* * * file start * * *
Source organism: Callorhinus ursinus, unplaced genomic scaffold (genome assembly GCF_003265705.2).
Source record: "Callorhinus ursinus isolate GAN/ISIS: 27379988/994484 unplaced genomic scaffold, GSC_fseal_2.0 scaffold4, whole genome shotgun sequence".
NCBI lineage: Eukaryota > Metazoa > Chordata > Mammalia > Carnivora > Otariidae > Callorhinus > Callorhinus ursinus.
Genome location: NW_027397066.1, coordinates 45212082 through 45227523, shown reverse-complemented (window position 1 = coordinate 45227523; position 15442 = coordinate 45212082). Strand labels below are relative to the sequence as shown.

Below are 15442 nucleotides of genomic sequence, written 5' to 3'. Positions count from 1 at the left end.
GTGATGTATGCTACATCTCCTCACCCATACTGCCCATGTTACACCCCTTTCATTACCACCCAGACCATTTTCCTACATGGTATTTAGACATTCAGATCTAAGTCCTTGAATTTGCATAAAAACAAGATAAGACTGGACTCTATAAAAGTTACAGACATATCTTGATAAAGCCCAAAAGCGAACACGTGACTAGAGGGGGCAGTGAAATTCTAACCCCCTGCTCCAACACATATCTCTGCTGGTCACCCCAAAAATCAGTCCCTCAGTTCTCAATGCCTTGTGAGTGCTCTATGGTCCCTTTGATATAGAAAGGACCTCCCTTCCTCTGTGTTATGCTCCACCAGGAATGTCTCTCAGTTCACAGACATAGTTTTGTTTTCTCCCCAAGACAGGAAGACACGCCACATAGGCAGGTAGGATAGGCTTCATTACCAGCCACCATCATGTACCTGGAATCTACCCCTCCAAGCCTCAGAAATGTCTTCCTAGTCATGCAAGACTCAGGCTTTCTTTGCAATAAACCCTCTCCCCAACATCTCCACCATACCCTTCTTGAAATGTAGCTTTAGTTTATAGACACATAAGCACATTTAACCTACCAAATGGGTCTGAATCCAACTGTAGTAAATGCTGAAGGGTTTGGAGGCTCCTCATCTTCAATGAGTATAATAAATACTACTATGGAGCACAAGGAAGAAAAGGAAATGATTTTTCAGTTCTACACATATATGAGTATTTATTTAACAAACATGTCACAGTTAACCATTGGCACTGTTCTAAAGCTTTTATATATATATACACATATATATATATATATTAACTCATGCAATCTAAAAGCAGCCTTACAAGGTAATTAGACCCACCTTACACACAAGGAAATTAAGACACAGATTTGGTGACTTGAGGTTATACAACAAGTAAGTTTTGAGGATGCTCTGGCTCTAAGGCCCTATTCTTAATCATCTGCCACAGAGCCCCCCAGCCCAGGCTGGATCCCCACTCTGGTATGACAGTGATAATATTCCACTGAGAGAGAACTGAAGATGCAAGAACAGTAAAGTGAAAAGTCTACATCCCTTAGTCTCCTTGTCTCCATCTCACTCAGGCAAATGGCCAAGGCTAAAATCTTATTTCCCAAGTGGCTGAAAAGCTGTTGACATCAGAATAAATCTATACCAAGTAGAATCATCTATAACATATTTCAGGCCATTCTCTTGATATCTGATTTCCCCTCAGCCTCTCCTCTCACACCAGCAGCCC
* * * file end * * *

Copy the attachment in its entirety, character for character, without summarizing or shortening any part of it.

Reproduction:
Source organism: Callorhinus ursinus, unplaced genomic scaffold (genome assembly GCF_003265705.2).
Source record: "Callorhinus ursinus isolate GAN/ISIS: 27379988/994484 unplaced genomic scaffold, GSC_fseal_2.0 scaffold4, whole genome shotgun sequence".
NCBI lineage: Eukaryota > Metazoa > Chordata > Mammalia > Carnivora > Otariidae > Callorhinus > Callorhinus ursinus.
Genome location: NW_027397066.1, coordinates 45212082 through 45227523, shown reverse-complemented (window position 1 = coordinate 45227523; position 15442 = coordinate 45212082). Strand labels below are relative to the sequence as shown.

Below are 15442 nucleotides of genomic sequence, written 5' to 3'. Positions count from 1 at the left end.
GTGATGTATGCTACATCTCCTCACCCATACTGCCCATGTTACACCCCTTTCATTACCACCCAGACCATTTTCCTACATGGTATTTAGACATTCAGATCTAAGTCCTTGAATTTGCATAAAAACAAGATAAGACTGGACTCTATAAAAGTTACAGACATATCTTGATAAAGCCCAAAAGCGAACACGTGACTAGAGGGGGCAGTGAAATTCTAACCCCCTGCTCCAACACATATCTCTGCTGGTCACCCCAAAAATCAGTCCCTCAGTTCTCAATGCCTTGTGAGTGCTCTATGGTCCCTTTGATATAGAAAGGACCTCCCTTCCTCTGTGTTATGCTCCACCAGGAATGTCTCTCAGTTCACAGACATAGTTTTGTTTTCTCCCCAAGACAGGAAGACACGCCACATAGGCAGGTAGGATAGGCTTCATTACCAGCCACCATCATGTACCTGGAATCTACCCCTCCAAGCCTCAGAAATGTCTTCCTAGTCATGCAAGACTCAGGCTTTCTTTGCAATAAACCCTCTCCCCAACATCTCCACCATACCCTTCTTGAAATGTAGCTTTAGTTTATAGACACATAAGCACATTTAACCTACCAAATGGGTCTGAATCCAACTGTAGTAAATGCTGAAGGGTTTGGAGGCTCCTCATCTTCAATGAGTATAATAAATACTACTATGGAGCACAAGGAAGAAAAGGAAATGATTTTTCAGTTCTACACATATATGAGTATTTATTTAACAAACATGTCACAGTTAACCATTGGCACTGTTCTAAAGCTTTTATATATATATACACATATATATATATATATTAACTCATGCAATCTAAAAGCAGCCTTACAAGGTAATTAGACCCACCTTACACACAAGGAAATTAAGACACAGATTTGGTGACTTGAGGTTATACAACAAGTAAGTTTTGAGGATGCTCTGGCTCTAAGGCCCTATTCTTAATCATCTGCCACAGAGCCCCCCAGCCCAGGCTGGATCCCCACTCTGGTATGACAGTGATAATATTCCACTGAGAGAGAACTGAAGATGCAAGAACAGTAAAGTGAAAAGTCTACATCCCTTAGTCTCCTTGTCTCCATCTCACTCAGGCAAATGGCCAAGGCTAAAATCTTATTTCCCAAGTGGCTGAAAAGCTGTTGACATCAGAATAAATCTATACCAAGTAGAATCATCTATAACATATTTCAGGCCATTCTCTTGATATCTGATTTCCCCTCAGCCTCTCCTCTCACACCAGCAGCCC